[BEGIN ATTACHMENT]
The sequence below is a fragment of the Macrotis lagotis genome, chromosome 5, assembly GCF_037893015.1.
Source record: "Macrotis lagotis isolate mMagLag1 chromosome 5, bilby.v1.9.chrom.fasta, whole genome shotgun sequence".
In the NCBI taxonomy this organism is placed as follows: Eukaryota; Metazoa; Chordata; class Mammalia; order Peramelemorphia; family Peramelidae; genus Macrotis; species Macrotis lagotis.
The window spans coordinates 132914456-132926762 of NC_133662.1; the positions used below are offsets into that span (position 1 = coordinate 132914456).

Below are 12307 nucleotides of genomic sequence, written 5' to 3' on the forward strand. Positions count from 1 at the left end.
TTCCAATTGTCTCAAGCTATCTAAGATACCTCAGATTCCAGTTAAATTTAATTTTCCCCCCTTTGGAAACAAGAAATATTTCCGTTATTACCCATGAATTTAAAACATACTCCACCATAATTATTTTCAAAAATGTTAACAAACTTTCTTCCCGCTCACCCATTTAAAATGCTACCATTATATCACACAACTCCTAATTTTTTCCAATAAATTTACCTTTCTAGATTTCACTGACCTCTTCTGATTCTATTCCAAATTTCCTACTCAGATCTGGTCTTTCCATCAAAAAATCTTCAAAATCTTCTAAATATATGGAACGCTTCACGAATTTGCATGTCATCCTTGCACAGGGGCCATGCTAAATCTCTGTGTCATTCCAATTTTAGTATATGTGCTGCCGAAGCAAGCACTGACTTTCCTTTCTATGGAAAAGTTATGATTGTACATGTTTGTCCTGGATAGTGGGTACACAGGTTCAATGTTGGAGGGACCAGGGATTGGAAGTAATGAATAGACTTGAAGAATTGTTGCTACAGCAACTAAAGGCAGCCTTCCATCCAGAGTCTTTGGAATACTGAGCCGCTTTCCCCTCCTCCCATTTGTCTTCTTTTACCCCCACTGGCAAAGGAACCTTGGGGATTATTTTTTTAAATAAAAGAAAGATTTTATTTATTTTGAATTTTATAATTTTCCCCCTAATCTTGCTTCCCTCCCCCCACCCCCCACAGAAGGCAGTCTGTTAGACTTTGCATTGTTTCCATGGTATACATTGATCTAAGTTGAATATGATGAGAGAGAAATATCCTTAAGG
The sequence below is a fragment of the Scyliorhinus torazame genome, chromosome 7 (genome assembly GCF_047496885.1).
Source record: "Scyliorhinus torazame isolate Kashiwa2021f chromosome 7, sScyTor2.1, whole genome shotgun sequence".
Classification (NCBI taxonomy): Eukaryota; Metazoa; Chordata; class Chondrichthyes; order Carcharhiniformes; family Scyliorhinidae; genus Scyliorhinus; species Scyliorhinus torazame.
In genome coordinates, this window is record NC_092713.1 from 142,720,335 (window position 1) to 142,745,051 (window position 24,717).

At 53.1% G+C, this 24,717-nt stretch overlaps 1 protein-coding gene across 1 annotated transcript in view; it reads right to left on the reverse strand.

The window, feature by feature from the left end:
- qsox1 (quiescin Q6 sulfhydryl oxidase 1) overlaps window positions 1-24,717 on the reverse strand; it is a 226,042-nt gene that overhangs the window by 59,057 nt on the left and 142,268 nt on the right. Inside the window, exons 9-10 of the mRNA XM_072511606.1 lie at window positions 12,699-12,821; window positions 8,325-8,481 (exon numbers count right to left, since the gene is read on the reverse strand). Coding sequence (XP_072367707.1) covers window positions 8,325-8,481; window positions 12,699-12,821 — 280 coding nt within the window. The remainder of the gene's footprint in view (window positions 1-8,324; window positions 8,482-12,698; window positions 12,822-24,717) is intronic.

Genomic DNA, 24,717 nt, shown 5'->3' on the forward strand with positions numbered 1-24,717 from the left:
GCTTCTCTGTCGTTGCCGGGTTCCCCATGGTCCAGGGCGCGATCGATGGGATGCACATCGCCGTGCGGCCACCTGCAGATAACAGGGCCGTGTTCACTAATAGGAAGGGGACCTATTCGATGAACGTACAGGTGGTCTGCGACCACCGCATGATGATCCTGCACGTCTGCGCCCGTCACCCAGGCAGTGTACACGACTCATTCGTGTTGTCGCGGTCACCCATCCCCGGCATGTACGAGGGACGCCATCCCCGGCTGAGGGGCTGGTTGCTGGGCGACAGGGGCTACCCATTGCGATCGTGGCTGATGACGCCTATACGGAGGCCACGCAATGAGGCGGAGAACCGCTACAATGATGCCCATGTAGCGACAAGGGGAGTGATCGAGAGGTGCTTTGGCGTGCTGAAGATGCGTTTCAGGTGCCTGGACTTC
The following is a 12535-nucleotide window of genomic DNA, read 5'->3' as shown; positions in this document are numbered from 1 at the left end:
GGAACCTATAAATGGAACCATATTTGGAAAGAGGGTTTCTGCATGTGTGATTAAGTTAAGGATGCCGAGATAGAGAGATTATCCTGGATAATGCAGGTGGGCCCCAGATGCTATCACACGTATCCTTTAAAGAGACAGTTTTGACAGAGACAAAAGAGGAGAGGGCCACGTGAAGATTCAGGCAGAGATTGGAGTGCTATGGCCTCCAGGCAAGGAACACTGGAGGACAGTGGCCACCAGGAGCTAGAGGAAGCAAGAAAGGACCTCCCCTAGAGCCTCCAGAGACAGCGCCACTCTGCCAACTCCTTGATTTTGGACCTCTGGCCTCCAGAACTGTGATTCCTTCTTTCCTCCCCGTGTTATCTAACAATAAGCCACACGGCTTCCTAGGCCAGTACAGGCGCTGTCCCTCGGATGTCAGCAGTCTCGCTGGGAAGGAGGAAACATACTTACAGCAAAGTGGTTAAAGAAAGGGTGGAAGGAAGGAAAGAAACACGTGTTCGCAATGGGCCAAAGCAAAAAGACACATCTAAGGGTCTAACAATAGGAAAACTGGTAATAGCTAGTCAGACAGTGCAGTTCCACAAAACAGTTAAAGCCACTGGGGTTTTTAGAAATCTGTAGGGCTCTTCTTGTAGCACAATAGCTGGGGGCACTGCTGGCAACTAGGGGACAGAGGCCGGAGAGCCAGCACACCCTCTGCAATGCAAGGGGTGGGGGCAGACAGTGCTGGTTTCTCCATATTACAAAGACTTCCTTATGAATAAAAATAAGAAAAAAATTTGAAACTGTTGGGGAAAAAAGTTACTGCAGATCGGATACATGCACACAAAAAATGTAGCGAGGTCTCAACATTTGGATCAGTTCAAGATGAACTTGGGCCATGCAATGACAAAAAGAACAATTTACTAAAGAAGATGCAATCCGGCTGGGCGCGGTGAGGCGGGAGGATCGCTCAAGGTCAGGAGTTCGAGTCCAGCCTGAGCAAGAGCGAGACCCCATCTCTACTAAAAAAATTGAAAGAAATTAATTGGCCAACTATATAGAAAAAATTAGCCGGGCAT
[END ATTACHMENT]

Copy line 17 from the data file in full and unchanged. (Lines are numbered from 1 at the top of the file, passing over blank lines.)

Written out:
GGAACCTATAAATGGAACCATATTTGGAAAGAGGGTTTCTGCATGTGTGATTAAGTTAAGGATGCCGAGATAGAGAGATTATCCTGGATAATGCAGGTGGGCCCCAGATGCTATCACACGTATCCTTTAAAGAGACAGTTTTGACAGAGACAAAAGAGGAGAGGGCCACGTGAAGATTCAGGCAGAGATTGGAGTGCTATGGCCTCCAGGCAAGGAACACTGGAGGACAGTGGCCACCAGGAGCTAGAGGAAGCAAGAAAGGACCTCCCCTAGAGCCTCCAGAGACAGCGCCACTCTGCCAACTCCTTGATTTTGGACCTCTGGCCTCCAGAACTGTGATTCCTTCTTTCCTCCCCGTGTTATCTAACAATAAGCCACACGGCTTCCTAGGCCAGTACAGGCGCTGTCCCTCGGATGTCAGCAGTCTCGCTGGGAAGGAGGAAACATACTTACAGCAAAGTGGTTAAAGAAAGGGTGGAAGGAAGGAAAGAAACACGTGTTCGCAATGGGCCAAAGCAAAAAGACACATCTAAGGGTCTAACAATAGGAAAACTGGTAATAGCTAGTCAGACAGTGCAGTTCCACAAAACAGTTAAAGCCACTGGGGTTTTTAGAAATCTGTAGGGCTCTTCTTGTAGCACAATAGCTGGGGGCACTGCTGGCAACTAGGGGACAGAGGCCGGAGAGCCAGCACACCCTCTGCAATGCAAGGGGTGGGGGCAGACAGTGCTGGTTTCTCCATATTACAAAGACTTCCTTATGAATAAAAATAAGAAAAAAATTTGAAACTGTTGGGGAAAAAAGTTACTGCAGATCGGATACATGCACACAAAAAATGTAGCGAGGTCTCAACATTTGGATCAGTTCAAGATGAACTTGGGCCATGCAATGACAAAAAGAACAATTTACTAAAGAAGATGCAATCCGGCTGGGCGCGGTGAGGCGGGAGGATCGCTCAAGGTCAGGAGTTCGAGTCCAGCCTGAGCAAGAGCGAGACCCCATCTCTACTAAAAAAATTGAAAGAAATTAATTGGCCAACTATATAGAAAAAATTAGCCGGGCAT